Banff: it is a small town in Alberta, in the Canadian Rockies. There is only one other town, near neighbour Lake Louise, which is at a higher elevation in the province.
Often, as a gateway to the parks and places nearby, the town of Banff becomes a crossroads for tourists, backpackers, seasonal workers, skiers, hikers; at times it can be heaving with people.
The last time I was in the town a few years back, I was fortunate to be around during a quiet time in the region. Late spring and mid-autumn are often times for that; recently all seasons have been quieter than before.
It is a year-round town, however, with year-round residents. It’s also not far from the Trans Canada Highway, so people do stop by for the day, or pass through for an hour or two.
As is true in many places just now, some restaurants are open only for take out. Grocer and service businesses are open, many with reduced hours.
The acclaimed Banff Centre, one of whose tag lines is “inspiring creativity,” is temporarily closed. No artists in residence, no training programs, no concerts, no lodging at the top class place on Tunnel Mountain Road.
Creativity and connection won’t stop, though: The Centre has been organizing several of its annual festivals and conferences online.
I am glad to know that. It was a friend’s concert at The Banff Centre that brought me to the town that winter into spring day.
Arriving early for that, I took time to explore.
Banff is surrounded by mountains. It is also located right along the Bow River. Even if you never step foot outside the town, you will experience the hand of nature.
That makes sense when you realize that the whole town of Banff is within the Banff National Park. The town itself originally came to be in 1884, named after the town in the northeast of Scotland that was the home town of the then president of the Canadian Pacific Railway. The CPR/Via Rail does not serve Banff these days, though you can get there by rail on the Rocky Mountaineer, which is known as one of the world’s greatest train journeys. You can also reach Banff by bus or private car. The nearest airport is in Calgary.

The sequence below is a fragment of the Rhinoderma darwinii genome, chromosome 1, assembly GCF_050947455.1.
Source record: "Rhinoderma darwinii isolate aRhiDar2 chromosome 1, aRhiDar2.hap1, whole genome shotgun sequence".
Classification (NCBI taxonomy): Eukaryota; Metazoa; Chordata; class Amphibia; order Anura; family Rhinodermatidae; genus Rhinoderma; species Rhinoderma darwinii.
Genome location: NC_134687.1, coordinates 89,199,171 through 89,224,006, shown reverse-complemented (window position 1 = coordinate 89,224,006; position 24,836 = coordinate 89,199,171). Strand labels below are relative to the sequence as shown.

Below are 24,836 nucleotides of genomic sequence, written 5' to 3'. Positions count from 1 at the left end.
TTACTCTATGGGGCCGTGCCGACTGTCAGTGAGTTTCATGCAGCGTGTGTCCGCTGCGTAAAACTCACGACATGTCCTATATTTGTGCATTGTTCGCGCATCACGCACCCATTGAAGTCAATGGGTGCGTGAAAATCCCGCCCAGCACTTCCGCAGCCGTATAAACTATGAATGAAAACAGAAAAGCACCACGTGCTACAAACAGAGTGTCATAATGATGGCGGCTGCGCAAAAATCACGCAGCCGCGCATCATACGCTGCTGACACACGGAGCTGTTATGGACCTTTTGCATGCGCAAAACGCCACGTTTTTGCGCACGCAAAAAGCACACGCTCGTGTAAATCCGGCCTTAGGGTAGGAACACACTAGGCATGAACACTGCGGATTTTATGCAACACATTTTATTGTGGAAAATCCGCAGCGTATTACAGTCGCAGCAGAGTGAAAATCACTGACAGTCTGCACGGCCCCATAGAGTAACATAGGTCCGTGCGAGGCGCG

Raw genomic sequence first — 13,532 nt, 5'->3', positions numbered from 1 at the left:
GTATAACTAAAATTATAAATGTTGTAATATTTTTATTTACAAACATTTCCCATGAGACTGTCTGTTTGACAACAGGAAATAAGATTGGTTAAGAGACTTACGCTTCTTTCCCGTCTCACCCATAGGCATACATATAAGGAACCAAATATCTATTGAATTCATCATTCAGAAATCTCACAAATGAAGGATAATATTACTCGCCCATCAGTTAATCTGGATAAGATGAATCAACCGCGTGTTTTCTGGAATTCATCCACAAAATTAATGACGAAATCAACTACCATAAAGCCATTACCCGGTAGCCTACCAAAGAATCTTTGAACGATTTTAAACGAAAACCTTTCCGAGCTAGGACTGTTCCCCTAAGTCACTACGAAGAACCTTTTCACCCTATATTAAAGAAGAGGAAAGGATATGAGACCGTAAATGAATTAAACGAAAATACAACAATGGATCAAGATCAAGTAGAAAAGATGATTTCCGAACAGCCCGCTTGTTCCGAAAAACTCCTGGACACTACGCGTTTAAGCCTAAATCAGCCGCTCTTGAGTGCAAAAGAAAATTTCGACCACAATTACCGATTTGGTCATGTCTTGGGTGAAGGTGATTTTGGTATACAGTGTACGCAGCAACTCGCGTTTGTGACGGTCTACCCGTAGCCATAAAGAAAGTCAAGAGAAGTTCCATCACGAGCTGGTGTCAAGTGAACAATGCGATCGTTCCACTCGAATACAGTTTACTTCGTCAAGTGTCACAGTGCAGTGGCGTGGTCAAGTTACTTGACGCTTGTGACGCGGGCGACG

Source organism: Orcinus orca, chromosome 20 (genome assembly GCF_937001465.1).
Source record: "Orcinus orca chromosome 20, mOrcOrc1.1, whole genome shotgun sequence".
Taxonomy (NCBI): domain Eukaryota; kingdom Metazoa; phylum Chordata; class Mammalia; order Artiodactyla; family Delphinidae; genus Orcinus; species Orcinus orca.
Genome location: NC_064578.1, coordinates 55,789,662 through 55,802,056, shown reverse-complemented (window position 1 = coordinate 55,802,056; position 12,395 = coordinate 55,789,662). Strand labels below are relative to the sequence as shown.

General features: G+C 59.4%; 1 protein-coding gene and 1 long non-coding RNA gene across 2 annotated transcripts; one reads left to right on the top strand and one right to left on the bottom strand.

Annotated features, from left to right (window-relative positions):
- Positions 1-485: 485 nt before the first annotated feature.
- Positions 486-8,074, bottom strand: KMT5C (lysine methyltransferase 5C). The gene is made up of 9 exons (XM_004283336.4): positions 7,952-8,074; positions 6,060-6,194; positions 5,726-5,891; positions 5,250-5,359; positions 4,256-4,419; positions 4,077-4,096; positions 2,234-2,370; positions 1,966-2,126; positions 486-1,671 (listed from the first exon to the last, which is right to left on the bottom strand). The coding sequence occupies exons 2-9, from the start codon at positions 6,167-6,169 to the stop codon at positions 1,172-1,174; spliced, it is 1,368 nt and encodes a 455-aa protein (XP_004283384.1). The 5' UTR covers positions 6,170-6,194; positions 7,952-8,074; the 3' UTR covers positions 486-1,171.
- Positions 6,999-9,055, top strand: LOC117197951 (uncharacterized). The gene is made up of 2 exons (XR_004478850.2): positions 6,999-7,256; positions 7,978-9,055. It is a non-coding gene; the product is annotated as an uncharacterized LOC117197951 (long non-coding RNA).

My time in Banff was not to with trains or other transport, though, it was to do with music, with nature, with history, and with…snow.
There are plenty of things to do in Banff, in town and in the national park, so I knew I would have to prioritize. I stopped in at the Whyte Museum of the Canadian Rockies. Art and history were part of my visit there. The museum has exhibits that feature and investigate stories of Indigenous Peoples, of the area, the role and documentation of surveying and engineering, guiding and outfitting in the Rockies, travel and tourism, and more. These stories are told through art, artifacts, documents, and other materials. Those are part of the continuing materials on display. There are changing exhibits as well. The Whyte is open to visit in person at present, and it offers a number online exhibits as well.
Banff National Park is Canada’s oldest national park. It was established in 1885. The Parks Canada Visitors’ Centre, which is in downtown (so to speak– it’s a small town) Banff, can clue you in on all sorts of outdoor advice, offer trail maps, and give weather advice and other sorts of helpful information. Not far away along Banff Avenue is the Banff Park Museum, where you can learn all about the park’s wildlife, geology, trees, and other aspects of nature. You will learn about the peoples who have lived and worked in this part of the Rockies, as well.
It was lovely to find these quiet places, at a time of quiet in Banff. The many eateries and bars along Banff and Bear Avenues were pleasantly busy, not crowded. I especially enjoyed calling in at Wild Flour Bakery (which at this writing is open for takeout and delivery); Evelyn’s Coffee Bar was good fun too — and I say that not being a coffee drinker.
The thing about Banff, though, is that you are never far from seeing the mountains. The Bow River is nearby; you are never far from water, either. Snow comes early in autumn, defines winter, lingers through spring, and paints the landscape in its own ways.
There are other aspects of nature you may find nearby, too. I was staying at The Banff Centre. As I was getting ready to leave the next morning, this was the view from my window.
Note: If you are outside of Canada, at this writing you will have to make plans for later or you will need to observe Canada’s quarantine protocols. Several provinces have travel restrictions between provinces also.
Photograph of bread courtesy of Wild Flower Bakery. Photograph of squirrel courtesy of Jasmin Sessler. All other photographs by Kerry Dexter
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